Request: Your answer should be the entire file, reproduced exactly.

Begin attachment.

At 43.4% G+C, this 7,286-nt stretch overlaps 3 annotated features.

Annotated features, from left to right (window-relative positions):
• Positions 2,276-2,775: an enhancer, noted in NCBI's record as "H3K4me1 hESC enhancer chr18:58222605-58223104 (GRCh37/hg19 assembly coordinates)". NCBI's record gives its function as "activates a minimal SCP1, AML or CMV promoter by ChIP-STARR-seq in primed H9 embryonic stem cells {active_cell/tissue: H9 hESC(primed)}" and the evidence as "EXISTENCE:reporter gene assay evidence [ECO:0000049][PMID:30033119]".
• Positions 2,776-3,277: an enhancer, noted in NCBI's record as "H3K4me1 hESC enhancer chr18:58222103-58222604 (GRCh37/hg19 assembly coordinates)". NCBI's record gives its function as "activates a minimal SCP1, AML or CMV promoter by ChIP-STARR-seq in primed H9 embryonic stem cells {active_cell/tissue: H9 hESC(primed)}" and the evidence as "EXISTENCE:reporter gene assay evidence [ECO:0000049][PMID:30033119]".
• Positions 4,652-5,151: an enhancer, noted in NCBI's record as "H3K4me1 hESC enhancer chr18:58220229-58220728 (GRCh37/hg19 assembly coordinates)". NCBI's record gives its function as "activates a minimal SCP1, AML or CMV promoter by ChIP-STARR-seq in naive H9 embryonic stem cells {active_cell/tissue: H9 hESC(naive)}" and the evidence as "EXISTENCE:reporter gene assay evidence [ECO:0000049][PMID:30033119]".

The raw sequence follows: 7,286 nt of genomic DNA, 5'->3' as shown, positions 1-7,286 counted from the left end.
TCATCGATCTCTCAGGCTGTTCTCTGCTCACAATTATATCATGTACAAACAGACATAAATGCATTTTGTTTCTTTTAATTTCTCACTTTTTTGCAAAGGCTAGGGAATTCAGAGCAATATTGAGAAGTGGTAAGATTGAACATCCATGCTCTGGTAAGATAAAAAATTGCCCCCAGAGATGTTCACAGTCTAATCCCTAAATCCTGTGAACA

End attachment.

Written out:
At 43.4% G+C, this 7,286-nt stretch overlaps 3 annotated features.

Annotated features, from left to right (window-relative positions):
• Positions 2,276-2,775: an enhancer, noted in NCBI's record as "H3K4me1 hESC enhancer chr18:58222605-58223104 (GRCh37/hg19 assembly coordinates)". NCBI's record gives its function as "activates a minimal SCP1, AML or CMV promoter by ChIP-STARR-seq in primed H9 embryonic stem cells {active_cell/tissue: H9 hESC(primed)}" and the evidence as "EXISTENCE:reporter gene assay evidence [ECO:0000049][PMID:30033119]".
• Positions 2,776-3,277: an enhancer, noted in NCBI's record as "H3K4me1 hESC enhancer chr18:58222103-58222604 (GRCh37/hg19 assembly coordinates)". NCBI's record gives its function as "activates a minimal SCP1, AML or CMV promoter by ChIP-STARR-seq in primed H9 embryonic stem cells {active_cell/tissue: H9 hESC(primed)}" and the evidence as "EXISTENCE:reporter gene assay evidence [ECO:0000049][PMID:30033119]".
• Positions 4,652-5,151: an enhancer, noted in NCBI's record as "H3K4me1 hESC enhancer chr18:58220229-58220728 (GRCh37/hg19 assembly coordinates)". NCBI's record gives its function as "activates a minimal SCP1, AML or CMV promoter by ChIP-STARR-seq in naive H9 embryonic stem cells {active_cell/tissue: H9 hESC(naive)}" and the evidence as "EXISTENCE:reporter gene assay evidence [ECO:0000049][PMID:30033119]".

The raw sequence follows: 7,286 nt of genomic DNA, 5'->3' as shown, positions 1-7,286 counted from the left end.
TCATCGATCTCTCAGGCTGTTCTCTGCTCACAATTATATCATGTACAAACAGACATAAATGCATTTTGTTTCTTTTAATTTCTCACTTTTTTGCAAAGGCTAGGGAATTCAGAGCAATATTGAGAAGTGGTAAGATTGAACATCCATGCTCTGGTAAGATAAAAAATTGCCCCCAGAGATGTTCACAGTCTAATCCCTAAATCCTGTGAACA